|CLARK KENT AS A HAIRY DADDY.|
I happily tucked into the first few minutes of Man of Steel, thinking I had walked into screening of a Colt Studio classic, instead. The opening scene seethed with testosterone. Water, fire, catastrophe! Danger everywhere! No damsel in distress in sight! The protagonist was referred to only as "Greenhorn," and he's half naked and wet and hairy and muscly and intense and...
...and then Russell Crowe reaches in between his wife's legs to retrieve a baby. I snap back to reality, reluctantly letting go of the squished spicy sausage roll that, up to that moment, I hadn't realize I was clenching.
There's loads to like about this movie.
First, it's redemption for Crowe. We're reminded once again why Crowe is so revered, his inability to sing was overlooked in a calamitous outing as Javert in Tom Hooper's Les Miserables. The camera loves Russell Crowe. Those dolorous eyes, those split-second facial twitches, the mumbling... he doesn't have to do much. His mere presence on a frame makes every epic story ever written believable. He proves that here, over and over again, as we're "treated" to lines that would make us barf, had they were delivered by a lesser thespian: “You’ll give the people an ideal to strive toward. They will race behind you. They will stumble, they will fall. But in time, they will join you in the sun.”
In addition to Crowe, the supporting cast's marquee value is enough to make anyone swoon. Amy Adams as Lois Lane delivers a stunning performance in a movie more likely to be remembered for the stunning number of buildings it flattened on Planet Earth (with zero human casualty, if we were indeed to suspend disbelief). She's relentlessly feisty, spicy, sexy whilst never losing her cool. She's also likable, which is a feat all its own. With a Pulitzer and that man - Superman! - wrapped around her fingers, we'd be hatin' on Lois Lane all day.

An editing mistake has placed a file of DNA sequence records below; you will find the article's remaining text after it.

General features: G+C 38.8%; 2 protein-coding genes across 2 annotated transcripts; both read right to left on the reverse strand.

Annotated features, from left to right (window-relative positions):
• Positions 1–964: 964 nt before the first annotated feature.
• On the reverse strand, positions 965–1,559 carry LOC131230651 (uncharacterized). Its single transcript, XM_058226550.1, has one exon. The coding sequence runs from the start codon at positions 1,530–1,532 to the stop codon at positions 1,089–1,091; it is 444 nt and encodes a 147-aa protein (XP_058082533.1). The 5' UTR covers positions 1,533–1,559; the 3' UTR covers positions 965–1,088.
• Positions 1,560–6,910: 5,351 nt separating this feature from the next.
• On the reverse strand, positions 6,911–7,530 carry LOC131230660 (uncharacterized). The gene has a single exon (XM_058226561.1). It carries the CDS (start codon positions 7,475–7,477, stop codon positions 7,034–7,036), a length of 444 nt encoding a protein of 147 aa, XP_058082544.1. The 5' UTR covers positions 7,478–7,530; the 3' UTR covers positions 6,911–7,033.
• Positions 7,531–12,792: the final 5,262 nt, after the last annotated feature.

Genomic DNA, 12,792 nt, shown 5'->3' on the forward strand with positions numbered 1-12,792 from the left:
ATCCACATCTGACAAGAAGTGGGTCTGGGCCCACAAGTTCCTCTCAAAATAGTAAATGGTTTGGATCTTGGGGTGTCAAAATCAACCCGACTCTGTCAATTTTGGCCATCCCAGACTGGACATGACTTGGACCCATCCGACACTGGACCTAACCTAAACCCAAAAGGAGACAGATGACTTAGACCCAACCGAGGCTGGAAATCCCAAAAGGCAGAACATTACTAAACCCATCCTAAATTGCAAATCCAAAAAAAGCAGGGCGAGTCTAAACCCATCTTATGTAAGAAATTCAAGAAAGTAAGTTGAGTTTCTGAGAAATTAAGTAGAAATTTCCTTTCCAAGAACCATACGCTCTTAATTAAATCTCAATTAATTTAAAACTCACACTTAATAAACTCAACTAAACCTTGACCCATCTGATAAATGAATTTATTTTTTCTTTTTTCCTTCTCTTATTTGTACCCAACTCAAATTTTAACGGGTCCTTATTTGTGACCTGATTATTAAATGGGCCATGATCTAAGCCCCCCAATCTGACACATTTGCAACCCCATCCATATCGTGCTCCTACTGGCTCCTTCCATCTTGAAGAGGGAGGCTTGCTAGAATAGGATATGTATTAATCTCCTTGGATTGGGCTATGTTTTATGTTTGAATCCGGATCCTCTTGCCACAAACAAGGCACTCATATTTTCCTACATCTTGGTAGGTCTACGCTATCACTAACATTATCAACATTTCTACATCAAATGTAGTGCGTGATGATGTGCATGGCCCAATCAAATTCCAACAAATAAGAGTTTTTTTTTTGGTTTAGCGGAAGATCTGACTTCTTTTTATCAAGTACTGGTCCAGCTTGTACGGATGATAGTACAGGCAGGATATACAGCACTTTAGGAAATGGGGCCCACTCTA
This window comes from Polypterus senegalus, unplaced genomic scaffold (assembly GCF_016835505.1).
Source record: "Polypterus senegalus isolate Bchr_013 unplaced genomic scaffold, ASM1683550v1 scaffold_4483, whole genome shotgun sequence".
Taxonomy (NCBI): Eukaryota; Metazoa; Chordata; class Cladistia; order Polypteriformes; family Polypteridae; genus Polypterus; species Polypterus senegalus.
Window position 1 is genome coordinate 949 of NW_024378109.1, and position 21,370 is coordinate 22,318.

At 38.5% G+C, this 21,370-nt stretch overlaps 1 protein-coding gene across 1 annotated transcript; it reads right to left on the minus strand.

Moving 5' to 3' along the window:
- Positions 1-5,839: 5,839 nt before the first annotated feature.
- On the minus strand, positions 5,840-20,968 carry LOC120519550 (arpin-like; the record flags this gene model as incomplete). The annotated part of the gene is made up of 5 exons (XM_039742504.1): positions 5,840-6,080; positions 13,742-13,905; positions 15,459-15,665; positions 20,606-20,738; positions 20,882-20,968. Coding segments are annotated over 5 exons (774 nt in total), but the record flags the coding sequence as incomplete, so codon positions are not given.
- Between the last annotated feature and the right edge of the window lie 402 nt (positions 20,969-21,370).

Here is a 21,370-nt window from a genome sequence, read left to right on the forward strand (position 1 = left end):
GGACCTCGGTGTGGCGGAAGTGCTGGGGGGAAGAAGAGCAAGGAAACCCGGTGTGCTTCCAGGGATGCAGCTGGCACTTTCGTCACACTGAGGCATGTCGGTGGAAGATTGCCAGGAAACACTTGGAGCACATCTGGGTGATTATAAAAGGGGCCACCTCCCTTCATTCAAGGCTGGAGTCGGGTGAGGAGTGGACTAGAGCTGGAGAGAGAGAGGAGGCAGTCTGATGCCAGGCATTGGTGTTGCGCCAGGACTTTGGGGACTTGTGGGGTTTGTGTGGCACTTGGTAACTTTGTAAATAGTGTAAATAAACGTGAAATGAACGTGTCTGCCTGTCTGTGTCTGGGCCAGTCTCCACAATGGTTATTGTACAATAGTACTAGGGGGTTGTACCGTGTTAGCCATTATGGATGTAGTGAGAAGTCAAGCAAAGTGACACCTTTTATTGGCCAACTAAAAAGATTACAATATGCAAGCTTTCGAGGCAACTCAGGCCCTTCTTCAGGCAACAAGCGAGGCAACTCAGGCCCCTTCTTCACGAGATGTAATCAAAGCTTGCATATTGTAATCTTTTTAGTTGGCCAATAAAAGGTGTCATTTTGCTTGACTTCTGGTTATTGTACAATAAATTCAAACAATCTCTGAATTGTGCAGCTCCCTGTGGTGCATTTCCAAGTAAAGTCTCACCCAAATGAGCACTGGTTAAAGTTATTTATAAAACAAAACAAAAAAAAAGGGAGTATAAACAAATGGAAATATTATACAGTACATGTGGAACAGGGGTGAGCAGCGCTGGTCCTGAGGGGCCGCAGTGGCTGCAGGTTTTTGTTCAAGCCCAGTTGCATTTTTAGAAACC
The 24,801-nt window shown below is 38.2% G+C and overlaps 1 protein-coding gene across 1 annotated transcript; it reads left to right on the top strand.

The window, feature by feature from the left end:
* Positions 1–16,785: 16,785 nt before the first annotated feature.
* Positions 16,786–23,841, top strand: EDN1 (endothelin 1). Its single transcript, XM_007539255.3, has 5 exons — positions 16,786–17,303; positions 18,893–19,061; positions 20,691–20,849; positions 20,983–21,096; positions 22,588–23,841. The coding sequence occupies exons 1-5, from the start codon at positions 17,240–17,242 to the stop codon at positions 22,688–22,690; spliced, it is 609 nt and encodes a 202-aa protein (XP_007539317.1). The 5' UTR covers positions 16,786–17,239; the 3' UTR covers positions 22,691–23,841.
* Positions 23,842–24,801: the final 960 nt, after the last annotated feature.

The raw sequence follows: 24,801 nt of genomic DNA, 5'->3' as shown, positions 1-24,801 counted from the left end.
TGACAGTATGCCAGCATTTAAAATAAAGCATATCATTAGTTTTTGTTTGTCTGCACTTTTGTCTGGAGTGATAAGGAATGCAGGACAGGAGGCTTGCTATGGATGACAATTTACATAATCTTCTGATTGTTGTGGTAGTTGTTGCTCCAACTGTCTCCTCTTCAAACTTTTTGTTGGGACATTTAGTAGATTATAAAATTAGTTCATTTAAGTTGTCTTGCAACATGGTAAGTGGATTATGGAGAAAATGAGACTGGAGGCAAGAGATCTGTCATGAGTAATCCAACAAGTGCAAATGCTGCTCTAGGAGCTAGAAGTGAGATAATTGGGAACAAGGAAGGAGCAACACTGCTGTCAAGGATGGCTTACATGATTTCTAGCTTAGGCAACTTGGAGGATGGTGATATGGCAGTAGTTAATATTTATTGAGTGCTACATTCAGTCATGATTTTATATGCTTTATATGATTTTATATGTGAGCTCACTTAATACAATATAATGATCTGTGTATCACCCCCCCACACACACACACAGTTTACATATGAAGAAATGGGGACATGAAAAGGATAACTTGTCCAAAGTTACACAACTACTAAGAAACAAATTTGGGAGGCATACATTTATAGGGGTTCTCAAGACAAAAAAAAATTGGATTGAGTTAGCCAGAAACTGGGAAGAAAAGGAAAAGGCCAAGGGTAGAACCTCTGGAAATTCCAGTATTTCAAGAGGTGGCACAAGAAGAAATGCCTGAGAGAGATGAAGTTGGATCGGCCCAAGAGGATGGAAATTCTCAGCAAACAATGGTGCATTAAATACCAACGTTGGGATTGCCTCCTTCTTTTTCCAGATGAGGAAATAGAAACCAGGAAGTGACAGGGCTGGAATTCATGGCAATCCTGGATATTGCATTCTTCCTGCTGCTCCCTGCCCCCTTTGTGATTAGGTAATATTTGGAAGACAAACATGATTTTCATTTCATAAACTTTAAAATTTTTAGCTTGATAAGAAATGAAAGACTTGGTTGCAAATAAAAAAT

Laurence Fishburn is awesome and can do no wrong. Kevin Costner - OMG. I thought Waterworld's spectacular failure would have killed his career, for sure. But here he is, still inexplicably magnetic even without a jawline. Diane Lane - fuck, yeah! Same thing as Kevin Costner - inexplicably smoldering even underneath frumpy farm clothes and really bad wigs. And poor Michael Shannon did his best with the cards he was dealt with: clunky costume design, really distracting hair, and a comical death scene (Superman twists his neck). What troopers, this lot are, for realizing that swallowing one's pride is a small price to pay when considering the large paydays they're bound to have as parts of this franchise reboot.
And what of Henry Cavill, who plays the titular character?
"Superman is so hot!" my bestie, Tricia, texted me yesterday.
Clark Kent looking like a Colt god - that's proper hot. Superman looking like an aging BelAmi alumnus - that is proper not. At some point, I even felt like the producers put in greater effort towards ensuring Superman's hair looked more perfect as the movie progressed, than they did towards production design, editing, color treatment... This reboot fell short in creating a distinct look and feel. It's a shame. Planet Krypton looks like every other intergalactic wasteland we've already seen before, but with more disappointing costumes. This coming Halloween, little boys would sooner dress up as Lois Lane than they would as General Zod; he's just not cool enough.
Luckily, Henry Cavill is big enough (literally, physically) to carry this movie all the way through to the end. I might have Hyperactive gripes, but I can't deny, either, that he does look like Superman. This reboot either flies or falls on that alone. We can wax poetic all day about the how this origin of movie evokes Malick-esque auteurial magery and a Nolan-esque look into the darkness of the soul. But in the end, it's just entertainment. I even stood up to clap in sheer delight after Lois Lane delivered the movie's unexpected, punchy final line:
"Welcome to the Planet."
HE'LL DO, I GUESS!